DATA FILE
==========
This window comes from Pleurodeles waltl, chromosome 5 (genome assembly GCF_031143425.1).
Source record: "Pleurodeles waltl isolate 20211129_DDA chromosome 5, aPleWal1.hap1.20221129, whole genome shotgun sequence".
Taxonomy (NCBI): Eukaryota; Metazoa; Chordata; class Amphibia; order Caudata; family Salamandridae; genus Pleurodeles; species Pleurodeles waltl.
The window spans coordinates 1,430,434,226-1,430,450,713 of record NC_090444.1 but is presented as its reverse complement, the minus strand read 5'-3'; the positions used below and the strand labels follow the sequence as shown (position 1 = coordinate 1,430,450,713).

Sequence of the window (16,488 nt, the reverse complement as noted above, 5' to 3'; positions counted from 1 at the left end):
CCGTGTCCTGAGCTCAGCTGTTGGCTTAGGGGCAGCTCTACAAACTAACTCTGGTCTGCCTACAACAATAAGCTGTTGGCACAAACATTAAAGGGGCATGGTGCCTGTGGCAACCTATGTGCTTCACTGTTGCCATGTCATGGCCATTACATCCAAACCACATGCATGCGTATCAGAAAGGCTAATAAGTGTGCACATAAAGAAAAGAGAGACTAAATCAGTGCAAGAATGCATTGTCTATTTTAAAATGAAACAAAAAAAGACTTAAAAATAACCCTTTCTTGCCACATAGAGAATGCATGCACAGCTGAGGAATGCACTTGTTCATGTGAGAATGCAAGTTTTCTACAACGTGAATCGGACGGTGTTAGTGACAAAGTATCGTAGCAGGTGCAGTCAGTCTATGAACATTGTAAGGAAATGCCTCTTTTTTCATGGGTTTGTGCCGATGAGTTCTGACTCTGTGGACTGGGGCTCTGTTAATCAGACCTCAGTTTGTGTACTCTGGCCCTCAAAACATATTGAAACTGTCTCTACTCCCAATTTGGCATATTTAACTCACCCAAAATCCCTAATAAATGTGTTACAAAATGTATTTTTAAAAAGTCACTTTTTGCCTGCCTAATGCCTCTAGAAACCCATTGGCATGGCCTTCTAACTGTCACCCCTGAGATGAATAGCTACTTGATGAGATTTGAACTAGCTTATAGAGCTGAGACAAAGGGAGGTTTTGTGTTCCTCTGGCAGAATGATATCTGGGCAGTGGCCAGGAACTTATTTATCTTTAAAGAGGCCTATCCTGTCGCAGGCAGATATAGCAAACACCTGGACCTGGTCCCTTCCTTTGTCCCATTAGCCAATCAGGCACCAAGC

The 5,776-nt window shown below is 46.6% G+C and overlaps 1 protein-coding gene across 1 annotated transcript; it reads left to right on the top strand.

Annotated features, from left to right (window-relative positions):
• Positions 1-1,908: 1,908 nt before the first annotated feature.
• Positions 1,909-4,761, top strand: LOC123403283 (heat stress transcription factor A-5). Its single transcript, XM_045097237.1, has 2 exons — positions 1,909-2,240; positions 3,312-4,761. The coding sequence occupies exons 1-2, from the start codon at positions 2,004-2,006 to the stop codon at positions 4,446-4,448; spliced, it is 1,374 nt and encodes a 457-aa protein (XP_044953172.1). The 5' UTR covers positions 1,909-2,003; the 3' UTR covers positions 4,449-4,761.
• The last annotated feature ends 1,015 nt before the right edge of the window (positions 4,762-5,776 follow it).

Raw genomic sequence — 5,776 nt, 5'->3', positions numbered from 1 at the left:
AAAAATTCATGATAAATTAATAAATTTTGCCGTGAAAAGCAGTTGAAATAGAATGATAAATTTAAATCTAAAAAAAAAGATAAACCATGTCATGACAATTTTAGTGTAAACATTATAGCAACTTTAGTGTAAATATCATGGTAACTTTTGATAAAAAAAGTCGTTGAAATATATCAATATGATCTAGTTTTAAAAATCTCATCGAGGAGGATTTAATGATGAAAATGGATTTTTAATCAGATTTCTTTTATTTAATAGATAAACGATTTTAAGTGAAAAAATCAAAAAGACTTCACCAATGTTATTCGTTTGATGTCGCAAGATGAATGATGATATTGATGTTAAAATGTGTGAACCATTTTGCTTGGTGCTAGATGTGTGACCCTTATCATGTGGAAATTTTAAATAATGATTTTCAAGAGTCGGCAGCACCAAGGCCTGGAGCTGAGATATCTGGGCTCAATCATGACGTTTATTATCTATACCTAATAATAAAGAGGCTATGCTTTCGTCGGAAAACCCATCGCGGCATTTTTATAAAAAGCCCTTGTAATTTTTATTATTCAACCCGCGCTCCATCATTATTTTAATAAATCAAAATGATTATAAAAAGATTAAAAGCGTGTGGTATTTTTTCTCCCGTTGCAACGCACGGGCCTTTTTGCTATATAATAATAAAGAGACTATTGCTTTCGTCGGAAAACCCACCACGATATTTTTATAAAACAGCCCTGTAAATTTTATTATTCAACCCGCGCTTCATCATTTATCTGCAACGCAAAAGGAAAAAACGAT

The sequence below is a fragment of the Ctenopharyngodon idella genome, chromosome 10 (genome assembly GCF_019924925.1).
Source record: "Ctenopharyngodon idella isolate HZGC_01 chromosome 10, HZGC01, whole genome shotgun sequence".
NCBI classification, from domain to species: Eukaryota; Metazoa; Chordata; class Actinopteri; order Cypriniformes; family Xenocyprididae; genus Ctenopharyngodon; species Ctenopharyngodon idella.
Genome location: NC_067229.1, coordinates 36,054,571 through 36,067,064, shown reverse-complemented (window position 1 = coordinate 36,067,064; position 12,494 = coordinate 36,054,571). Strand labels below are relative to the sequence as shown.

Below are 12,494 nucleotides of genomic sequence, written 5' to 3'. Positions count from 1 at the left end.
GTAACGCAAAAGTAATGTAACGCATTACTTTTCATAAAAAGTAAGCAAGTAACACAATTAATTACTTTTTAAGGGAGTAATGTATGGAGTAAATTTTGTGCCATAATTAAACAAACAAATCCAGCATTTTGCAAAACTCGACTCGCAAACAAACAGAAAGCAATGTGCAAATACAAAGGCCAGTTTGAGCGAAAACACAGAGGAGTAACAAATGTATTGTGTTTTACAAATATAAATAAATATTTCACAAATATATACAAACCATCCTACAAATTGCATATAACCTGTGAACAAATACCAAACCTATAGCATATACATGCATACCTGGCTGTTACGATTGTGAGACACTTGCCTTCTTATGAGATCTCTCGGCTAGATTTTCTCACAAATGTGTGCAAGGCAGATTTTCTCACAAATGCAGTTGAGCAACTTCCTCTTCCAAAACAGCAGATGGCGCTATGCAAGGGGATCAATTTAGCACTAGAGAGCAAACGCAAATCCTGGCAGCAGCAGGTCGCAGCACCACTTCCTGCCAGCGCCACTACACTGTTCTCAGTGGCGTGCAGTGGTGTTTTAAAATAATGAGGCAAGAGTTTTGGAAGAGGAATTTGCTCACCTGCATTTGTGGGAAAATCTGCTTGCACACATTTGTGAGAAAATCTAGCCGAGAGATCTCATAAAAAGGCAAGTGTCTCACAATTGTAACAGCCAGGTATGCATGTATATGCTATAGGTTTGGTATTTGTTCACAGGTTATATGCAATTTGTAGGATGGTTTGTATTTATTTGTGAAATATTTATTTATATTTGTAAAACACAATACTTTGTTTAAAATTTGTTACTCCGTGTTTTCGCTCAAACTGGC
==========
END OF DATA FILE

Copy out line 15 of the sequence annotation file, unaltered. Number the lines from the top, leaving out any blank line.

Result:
Source record: "Ctenopharyngodon idella isolate HZGC_01 chromosome 10, HZGC01, whole genome shotgun sequence".